• In some instances, morning sickness and vomiting/reflux may contribute to the onset of perimyolysis, an erosion of the lingual surfaces of the teeth caused by exposure to gastric acids.
  • A pregnant adolescent experiencing morning sickness or gastroesophageal reflux should be instructed to rinse with a cup of water containing a teaspoon of sodium bicarbonate and to avoid tooth brushing for about one hour after vomiting to minimize dental erosion caused by stomach acid exposure.
  • Women should be advised about the high sugar content and risk for caries associated with long term frequent use of over the counter antacids.

Is it Safe to Visit the Dentist While Pregnant?

Yes, absolutely! Let your dentist know that you’re expecting as soon as possible. Tell them how far along you are and about any medications you are taking when you arrive at your appointment. Getting regular dental checkups during pregnancy is safe and important for both you and your baby.

Can you get dental work done while pregnant?

Dental work while pregnant, such as cavity fillings and root canals, should be treated as soon as possible to reduce the risk of infection. Numbing medications your dentist may use during the procedure are also completely safe you and your unborn baby.

Oral Hygiene Routine

With proper hygiene at home and professional help from your dentist, your teeth should remain healthy throughout your pregnancy.

Content reference are from various sources. Oral Health Topics Pregnancy – American Dental Association, Oral Health Care During Pregnancy: A National Consensus Statement, American Academy Of Pediatric Dentistry, Keeping your mouth healthy during pregnancy – American Dental Association,CDC Pregnant & Radiation fact sheet.

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Sports and Oral Health

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A solid workout is one of the more valuable contributions just about anyone can make for health. Your weight, your mood, your entire quality of life is improved with physical exercise.

Sugary energy bars and drinks, consumed steadily over the course of a long work-out and the stage is set for tooth decay. Sugar converts to glucose which speedily fuels muscles with extra energy during races and training.

Saliva is one of the mouth’s strongest natural defenses against tooth decay and gum disease. Lower saliva rates after workout, decrease the mouth’s ability to fight acid-forming bacteria, and keep itself clean. Teeth are now left defenseless to the effects of the acid produced by sugar-fueled bacteria.

Few tips that can really change the equation:

  • Stay hydrated and  consider increasing your salt intake, which enables your body to retain water.
  • Choose your energy bars and drinks carefully.
  • Rinse your mouth with water if you must quick-fuel with sugary bars and drinks.
  • Ask our staff about sealants and fluoride treatments. Let us know that you are an endurance athlete and we can discuss ways to help you prevent tooth decay from getting started.
  • Brush and floss at least twice a day.  If your mouth is feeling especially rank after exercise, brush and floss then, too.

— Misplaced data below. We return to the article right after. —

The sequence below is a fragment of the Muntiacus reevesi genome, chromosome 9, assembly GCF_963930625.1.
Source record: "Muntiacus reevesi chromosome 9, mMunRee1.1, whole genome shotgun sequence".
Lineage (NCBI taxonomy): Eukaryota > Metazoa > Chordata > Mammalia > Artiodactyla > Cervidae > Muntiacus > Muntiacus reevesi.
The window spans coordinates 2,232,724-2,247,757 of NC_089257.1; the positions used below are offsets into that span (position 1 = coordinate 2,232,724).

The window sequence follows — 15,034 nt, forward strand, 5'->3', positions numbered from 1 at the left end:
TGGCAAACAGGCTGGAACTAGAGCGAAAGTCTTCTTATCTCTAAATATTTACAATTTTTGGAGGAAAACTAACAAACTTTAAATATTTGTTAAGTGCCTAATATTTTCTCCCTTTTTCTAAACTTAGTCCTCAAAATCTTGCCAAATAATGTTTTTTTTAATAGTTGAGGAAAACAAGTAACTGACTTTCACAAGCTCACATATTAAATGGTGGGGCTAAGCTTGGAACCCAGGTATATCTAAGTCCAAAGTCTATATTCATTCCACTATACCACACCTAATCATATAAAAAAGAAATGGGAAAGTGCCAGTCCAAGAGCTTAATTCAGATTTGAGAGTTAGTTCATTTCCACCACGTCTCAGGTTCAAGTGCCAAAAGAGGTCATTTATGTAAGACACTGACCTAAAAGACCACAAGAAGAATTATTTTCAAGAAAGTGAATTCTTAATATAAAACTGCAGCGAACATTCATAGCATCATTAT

However, oral diseases are preventable by simple interventions with good evidence of efficacy.


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5 Dental Care Tips to Keep your Mouth Healthy If You’re Over 60

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1. Brush your teeth often

When you are in 60’s your teeth and gums inevitably have more wear and tear on them than when you were younger.

Be aware of your oral health, and take the necessary steps to keep your teeth and gums clean. At our Advanced Cosmetic & Family Dentistry, we recommend that you brush your teeth twice a day.

Brush gently and thoroughly, brushing too hard or using a toothpaste that is too abrasive can actually wear down your teeth enamel, which isn’t good.

2. Keep your removable dentures clean

Many senior citizens are opting to replace their removable dentures with a fixed denture or dental implants (more on that below). However, if you currently wear a removable denture, it’s important to clean it daily, since any bacteria or debris on your denture will likely come into contact with your gums, which could increase your chances of getting gum disease.

Even if you already have gum disease, you still want to care for your dentures appropriately, as gum disease can quickly accelerate into a more advanced stage called periodontal disease, which can, in turn, lead to a wide variety of health issues.

3. Avoid dry mouth, stay hydrated

Staying hydrated is not only important for your overall health, it’s important for your dental health as well.

Moistening your food also helps to avoid dry mouth. Moisten all dry foods with broth, sauces, milk or melted butter. Since your salivary glands aren’t producing enough saliva, this will make it easier to chew and swallow.

4. Floss every day

Make flossing a habit, yet many people don’t do it. Most estimates show as adults who floss daily between 30-50%. Flossing removes small food particles, debris, and bacteria from between your teeth which would, in turn, make your mouth clean.

If you’re over the age of 60, and you’ve never made flossing part of your daily oral hygiene routine, get started now.

5. Missing one or more teeth, Get your dental implants now

Many senior persons are missing one or more teeth as a result of neglect or poor dental hygiene, and some cases, it can simply be attributed to wear and tear over the years, as well as genetics.

Dental implants are an ideal solution for many people over the age of 60, if you would like to learn more, Visit our page -Dental Enquiry

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Bad Breath

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How often should you visit a dentist?